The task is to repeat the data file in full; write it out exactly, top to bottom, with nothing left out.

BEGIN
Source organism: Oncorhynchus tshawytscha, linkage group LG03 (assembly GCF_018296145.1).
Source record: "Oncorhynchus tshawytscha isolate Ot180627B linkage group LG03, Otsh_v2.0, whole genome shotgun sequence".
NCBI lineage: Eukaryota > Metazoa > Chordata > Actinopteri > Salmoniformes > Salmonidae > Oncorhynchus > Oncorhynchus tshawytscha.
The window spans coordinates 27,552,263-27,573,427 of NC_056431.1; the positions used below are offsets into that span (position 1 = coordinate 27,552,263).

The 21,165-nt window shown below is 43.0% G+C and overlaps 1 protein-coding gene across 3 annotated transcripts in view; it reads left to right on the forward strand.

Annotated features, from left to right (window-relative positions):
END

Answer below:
Source organism: Oncorhynchus tshawytscha, linkage group LG03 (assembly GCF_018296145.1).
Source record: "Oncorhynchus tshawytscha isolate Ot180627B linkage group LG03, Otsh_v2.0, whole genome shotgun sequence".
NCBI lineage: Eukaryota > Metazoa > Chordata > Actinopteri > Salmoniformes > Salmonidae > Oncorhynchus > Oncorhynchus tshawytscha.
The window spans coordinates 27,552,263-27,573,427 of NC_056431.1; the positions used below are offsets into that span (position 1 = coordinate 27,552,263).

The 21,165-nt window shown below is 43.0% G+C and overlaps 1 protein-coding gene across 3 annotated transcripts in view; it reads left to right on the forward strand.

Annotated features, from left to right (window-relative positions):